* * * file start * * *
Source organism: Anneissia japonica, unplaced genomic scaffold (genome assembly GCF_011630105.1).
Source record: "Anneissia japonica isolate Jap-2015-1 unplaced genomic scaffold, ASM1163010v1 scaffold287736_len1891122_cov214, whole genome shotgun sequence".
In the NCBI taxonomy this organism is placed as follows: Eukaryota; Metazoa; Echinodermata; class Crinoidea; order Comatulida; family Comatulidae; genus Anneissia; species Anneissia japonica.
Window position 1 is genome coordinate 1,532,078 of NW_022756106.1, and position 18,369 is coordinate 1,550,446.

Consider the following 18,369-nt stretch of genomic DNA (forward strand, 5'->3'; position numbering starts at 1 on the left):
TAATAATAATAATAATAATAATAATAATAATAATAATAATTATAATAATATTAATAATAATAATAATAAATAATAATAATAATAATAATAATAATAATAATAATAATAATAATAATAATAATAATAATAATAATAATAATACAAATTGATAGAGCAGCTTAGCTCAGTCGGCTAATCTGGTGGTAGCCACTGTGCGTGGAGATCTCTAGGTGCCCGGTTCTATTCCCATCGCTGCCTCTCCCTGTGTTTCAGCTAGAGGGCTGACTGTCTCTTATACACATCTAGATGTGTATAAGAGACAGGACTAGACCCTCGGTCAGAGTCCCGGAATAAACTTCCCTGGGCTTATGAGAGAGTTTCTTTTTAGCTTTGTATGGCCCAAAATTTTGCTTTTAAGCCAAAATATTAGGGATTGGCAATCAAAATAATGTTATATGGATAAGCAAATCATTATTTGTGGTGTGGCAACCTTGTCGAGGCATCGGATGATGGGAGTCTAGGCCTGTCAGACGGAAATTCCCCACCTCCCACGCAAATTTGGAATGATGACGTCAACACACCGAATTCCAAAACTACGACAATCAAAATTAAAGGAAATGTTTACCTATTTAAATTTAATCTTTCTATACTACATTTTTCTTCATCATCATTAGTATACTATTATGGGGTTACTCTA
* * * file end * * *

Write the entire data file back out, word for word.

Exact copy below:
Source organism: Anneissia japonica, unplaced genomic scaffold (genome assembly GCF_011630105.1).
Source record: "Anneissia japonica isolate Jap-2015-1 unplaced genomic scaffold, ASM1163010v1 scaffold287736_len1891122_cov214, whole genome shotgun sequence".
In the NCBI taxonomy this organism is placed as follows: Eukaryota; Metazoa; Echinodermata; class Crinoidea; order Comatulida; family Comatulidae; genus Anneissia; species Anneissia japonica.
Window position 1 is genome coordinate 1,532,078 of NW_022756106.1, and position 18,369 is coordinate 1,550,446.

Consider the following 18,369-nt stretch of genomic DNA (forward strand, 5'->3'; position numbering starts at 1 on the left):
TAATAATAATAATAATAATAATAATAATAATAATAATAATTATAATAATATTAATAATAATAATAATAAATAATAATAATAATAATAATAATAATAATAATAATAATAATAATAATAATAATAATAATAATAATAATAATACAAATTGATAGAGCAGCTTAGCTCAGTCGGCTAATCTGGTGGTAGCCACTGTGCGTGGAGATCTCTAGGTGCCCGGTTCTATTCCCATCGCTGCCTCTCCCTGTGTTTCAGCTAGAGGGCTGACTGTCTCTTATACACATCTAGATGTGTATAAGAGACAGGACTAGACCCTCGGTCAGAGTCCCGGAATAAACTTCCCTGGGCTTATGAGAGAGTTTCTTTTTAGCTTTGTATGGCCCAAAATTTTGCTTTTAAGCCAAAATATTAGGGATTGGCAATCAAAATAATGTTATATGGATAAGCAAATCATTATTTGTGGTGTGGCAACCTTGTCGAGGCATCGGATGATGGGAGTCTAGGCCTGTCAGACGGAAATTCCCCACCTCCCACGCAAATTTGGAATGATGACGTCAACACACCGAATTCCAAAACTACGACAATCAAAATTAAAGGAAATGTTTACCTATTTAAATTTAATCTTTCTATACTACATTTTTCTTCATCATCATTAGTATACTATTATGGGGTTACTCTA